UEM has not only breached the third condition for the FIC waiver, it has also breached the first condition on making the purchase of the 723 million shares representing 32.6 per cent of Renong shares in the open market.
Renong executive chairman Halim Saad had said that the UEM purchase of 723 million Renong shares was made in a series of transactions on the open market.
However, in the past month, the trading volume of Renong shares on the open market amounts to some 112 million shares, which represents only about 15 per cent of UEM's deal even if every share was bought up by UEM. This would mean that some 611 million Renong shares (or 85 per cent ) were bought through off market trading. Why didn't Anwar address this issue in his Ministerial statement, although I had pointed this out in Parliament last Thursday?
Furthermore, if UEM purchases had been in the open market in the past month to acquire the 723 million shares, the question automatically arises as to why the regulators, whether the Registrar of Companies, the KLSE or the Securities Commission, had failed to act for one whole month to ensure transparency, accountability and compliance with the laws and regulations regarding the securities industry? Such failure to act to uphold the securities laws and regulations for one month by the regulators, until Parliament demanded a Ministerial statement on the UEM-Renong deal, reflects badly on all the regulators concerned and Malaysians are entitled to know what actions have been taken against the regulators who have failed in their duties!
Although the government decision to withdraw the waiver and to require UEM to make the mandatory general offer for shares in Renong it does not already owns is welcome, and has redeemed a bit of the investor confidence shattered by the UEM-Renong deal, the colossal damage caused by the UEM-Renong deal could never be undone.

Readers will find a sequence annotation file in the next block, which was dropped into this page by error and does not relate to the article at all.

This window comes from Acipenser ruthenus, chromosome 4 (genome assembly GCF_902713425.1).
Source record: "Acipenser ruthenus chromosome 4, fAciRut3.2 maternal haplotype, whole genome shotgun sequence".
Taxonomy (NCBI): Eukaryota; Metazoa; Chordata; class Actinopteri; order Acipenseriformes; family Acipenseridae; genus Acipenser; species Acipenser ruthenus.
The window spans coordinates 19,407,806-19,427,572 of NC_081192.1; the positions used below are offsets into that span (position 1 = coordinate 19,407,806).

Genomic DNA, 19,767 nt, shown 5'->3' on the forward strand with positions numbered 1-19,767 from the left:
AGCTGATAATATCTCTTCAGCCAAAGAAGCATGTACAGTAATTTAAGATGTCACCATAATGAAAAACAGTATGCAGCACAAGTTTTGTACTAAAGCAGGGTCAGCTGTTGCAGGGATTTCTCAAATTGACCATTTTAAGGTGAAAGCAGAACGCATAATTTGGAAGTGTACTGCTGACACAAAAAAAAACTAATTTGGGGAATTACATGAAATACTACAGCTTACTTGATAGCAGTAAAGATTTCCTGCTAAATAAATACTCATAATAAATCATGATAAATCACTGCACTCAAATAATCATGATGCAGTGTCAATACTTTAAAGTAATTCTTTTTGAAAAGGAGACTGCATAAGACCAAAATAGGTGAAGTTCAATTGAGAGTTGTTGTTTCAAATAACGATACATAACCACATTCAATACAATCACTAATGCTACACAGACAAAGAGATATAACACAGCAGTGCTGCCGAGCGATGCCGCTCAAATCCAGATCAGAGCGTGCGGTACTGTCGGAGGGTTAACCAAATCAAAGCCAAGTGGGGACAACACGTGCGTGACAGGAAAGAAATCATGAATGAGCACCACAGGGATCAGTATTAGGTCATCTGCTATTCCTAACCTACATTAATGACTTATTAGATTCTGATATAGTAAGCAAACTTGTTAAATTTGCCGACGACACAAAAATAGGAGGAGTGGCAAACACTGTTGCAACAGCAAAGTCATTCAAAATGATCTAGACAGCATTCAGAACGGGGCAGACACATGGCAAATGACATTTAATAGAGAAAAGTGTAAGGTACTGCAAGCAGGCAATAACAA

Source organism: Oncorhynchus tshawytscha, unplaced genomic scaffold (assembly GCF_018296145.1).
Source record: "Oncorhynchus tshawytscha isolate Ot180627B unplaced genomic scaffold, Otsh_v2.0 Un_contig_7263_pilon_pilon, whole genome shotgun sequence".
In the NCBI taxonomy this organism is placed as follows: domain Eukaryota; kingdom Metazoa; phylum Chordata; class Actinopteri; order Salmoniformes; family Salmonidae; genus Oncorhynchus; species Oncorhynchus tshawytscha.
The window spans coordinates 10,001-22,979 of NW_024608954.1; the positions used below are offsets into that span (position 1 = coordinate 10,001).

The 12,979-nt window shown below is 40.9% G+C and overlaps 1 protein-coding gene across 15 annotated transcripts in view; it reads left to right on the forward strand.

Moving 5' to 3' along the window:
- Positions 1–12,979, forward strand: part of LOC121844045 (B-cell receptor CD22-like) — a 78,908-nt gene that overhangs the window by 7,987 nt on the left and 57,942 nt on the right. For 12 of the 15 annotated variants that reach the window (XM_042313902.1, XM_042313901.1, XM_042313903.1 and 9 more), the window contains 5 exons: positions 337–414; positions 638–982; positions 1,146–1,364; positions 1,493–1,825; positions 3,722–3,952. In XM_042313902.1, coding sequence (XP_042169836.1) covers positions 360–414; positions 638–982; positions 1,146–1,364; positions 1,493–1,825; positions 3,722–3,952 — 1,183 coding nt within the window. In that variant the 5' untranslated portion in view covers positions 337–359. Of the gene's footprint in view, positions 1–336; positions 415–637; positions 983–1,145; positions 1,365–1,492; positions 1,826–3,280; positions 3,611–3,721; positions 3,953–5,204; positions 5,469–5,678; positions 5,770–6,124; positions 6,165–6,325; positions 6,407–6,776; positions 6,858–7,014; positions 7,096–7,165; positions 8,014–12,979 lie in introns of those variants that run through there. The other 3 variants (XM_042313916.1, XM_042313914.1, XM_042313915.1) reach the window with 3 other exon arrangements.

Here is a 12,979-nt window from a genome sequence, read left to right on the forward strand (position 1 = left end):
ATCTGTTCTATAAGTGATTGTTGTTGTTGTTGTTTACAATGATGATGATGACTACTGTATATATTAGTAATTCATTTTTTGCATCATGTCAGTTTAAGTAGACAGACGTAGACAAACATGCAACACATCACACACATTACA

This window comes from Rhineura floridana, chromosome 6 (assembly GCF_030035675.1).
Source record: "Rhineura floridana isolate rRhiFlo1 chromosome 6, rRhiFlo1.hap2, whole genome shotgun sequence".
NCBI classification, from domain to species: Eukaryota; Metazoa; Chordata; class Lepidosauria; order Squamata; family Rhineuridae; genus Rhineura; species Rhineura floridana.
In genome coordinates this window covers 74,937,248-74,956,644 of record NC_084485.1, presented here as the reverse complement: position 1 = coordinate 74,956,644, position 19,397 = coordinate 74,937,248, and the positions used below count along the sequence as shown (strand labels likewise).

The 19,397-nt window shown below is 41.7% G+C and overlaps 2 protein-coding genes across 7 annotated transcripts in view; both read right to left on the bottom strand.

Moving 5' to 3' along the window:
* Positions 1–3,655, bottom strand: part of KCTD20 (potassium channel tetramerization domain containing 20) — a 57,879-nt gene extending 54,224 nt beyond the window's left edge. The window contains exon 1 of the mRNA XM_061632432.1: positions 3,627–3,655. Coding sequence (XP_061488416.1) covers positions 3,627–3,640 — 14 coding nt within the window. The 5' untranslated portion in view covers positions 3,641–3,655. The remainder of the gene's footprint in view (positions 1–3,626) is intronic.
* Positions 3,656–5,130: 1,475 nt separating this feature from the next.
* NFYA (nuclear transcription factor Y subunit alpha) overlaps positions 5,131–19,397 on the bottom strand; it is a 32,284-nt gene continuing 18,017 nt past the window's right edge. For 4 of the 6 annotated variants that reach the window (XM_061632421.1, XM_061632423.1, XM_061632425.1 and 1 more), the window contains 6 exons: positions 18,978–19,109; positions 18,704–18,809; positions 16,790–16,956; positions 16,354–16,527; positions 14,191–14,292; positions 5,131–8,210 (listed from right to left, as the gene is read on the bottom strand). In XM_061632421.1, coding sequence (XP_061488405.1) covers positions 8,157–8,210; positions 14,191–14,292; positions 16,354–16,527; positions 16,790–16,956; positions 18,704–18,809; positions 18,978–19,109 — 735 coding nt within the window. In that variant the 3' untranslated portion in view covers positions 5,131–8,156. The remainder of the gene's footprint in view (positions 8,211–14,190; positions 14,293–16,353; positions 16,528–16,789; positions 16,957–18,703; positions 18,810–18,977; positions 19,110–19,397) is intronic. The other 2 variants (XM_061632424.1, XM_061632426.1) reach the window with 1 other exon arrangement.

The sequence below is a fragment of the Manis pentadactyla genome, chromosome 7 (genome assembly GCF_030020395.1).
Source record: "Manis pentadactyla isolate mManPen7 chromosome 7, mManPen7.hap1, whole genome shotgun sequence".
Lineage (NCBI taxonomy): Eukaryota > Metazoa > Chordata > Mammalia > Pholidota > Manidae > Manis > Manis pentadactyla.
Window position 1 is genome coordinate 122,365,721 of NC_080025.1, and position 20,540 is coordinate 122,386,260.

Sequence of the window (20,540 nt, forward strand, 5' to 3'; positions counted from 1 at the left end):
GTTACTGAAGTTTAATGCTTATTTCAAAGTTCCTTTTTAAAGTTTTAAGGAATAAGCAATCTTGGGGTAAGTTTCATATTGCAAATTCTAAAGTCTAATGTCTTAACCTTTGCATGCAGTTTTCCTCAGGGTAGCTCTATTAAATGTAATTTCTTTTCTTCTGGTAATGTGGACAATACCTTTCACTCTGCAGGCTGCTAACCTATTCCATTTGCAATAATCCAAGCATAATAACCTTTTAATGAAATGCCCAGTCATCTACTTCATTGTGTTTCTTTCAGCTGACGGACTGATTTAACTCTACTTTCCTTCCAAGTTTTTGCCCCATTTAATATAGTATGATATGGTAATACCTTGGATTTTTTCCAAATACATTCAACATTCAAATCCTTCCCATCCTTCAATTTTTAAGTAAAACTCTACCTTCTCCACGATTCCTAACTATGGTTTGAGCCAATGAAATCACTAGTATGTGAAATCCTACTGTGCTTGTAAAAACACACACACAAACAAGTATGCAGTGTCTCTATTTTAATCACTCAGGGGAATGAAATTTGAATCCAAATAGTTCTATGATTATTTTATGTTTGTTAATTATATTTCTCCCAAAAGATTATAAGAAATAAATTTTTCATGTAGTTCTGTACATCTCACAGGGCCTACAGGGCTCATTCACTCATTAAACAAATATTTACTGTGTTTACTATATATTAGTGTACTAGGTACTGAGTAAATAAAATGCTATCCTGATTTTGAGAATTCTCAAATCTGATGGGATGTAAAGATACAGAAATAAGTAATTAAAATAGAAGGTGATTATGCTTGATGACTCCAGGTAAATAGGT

The UEM deal is an unmitigated catastrophe, to the UEM minority shareholders, UEM itself as well as to all investors in the KLSE.
Yesterday, Renong's price was last traded for RM1.80. As UEM paid a premium price of RM3.24 a share for the 723 million shares, this would mean a loss of RM1.04 billion, on top of the RM2.34 billion UEM is paying for the deal.
Now that UEM has to make a mandatory general offer for the 23.1 per cent of Renong shares it does not own, UEM would have to come up with an additional RM1.6 billion or more. On top of these, UEM shares have plummetted by 53.6 per cent at the end of trading yesterday since the announcement of the deal.
One way to restore some investor confidence in the Kuala Lumpur stock exchange badly damaged by self-inflicted wounds is to abort the UEM-Renong deal.
In fact, if the UEM-Renong deal is not a bail-out operation for Renong but is a transparent, arm's-length commercial proposition, all the reasons are for aborting the UEM-Renong deal as far as UEM and UEM shareholders are concerned. This is because UEM would not have to go through a deal which is already RM1.04 billion more expensive, or come up with RM1.6 billion for the mandatory general offer exercise to UEM minority shareholders.
However, the very idea of aborting the UEM-Renong deal is anathema if the whole object of the UEM-Renong exercise is to milk the UEM cash cow to bail out Renong from its pile of debts.
Anwar said that UEM minority shareholders not satisfied with the UEM-Renong exercise could seek legal redress under Section 181 of the Companies Act which seeks to protect the interests of minority shareholders.
This is cold comfort, when the various government regulators have failed in their duties to protect the interests of the investing public. Both UEM and Renong are well-known for their connections to UMNO and UMNO personalities, and the reason why the UEM-Renong deal is a national catastrophe is that it has sent out signals that blue chips are no more blue chips when they are connected to UMNO or UMNO personalities - as they could be raided and milked to bail out troubled companies like UEM.
Restoring confidence in the investor public and to avoid inflicting avoidable self-injuries in economic and financial management should be the top agenda of the government. Unfortunately, this message does not seem to have been received or understood by the top economic managers in the government of Malaysia.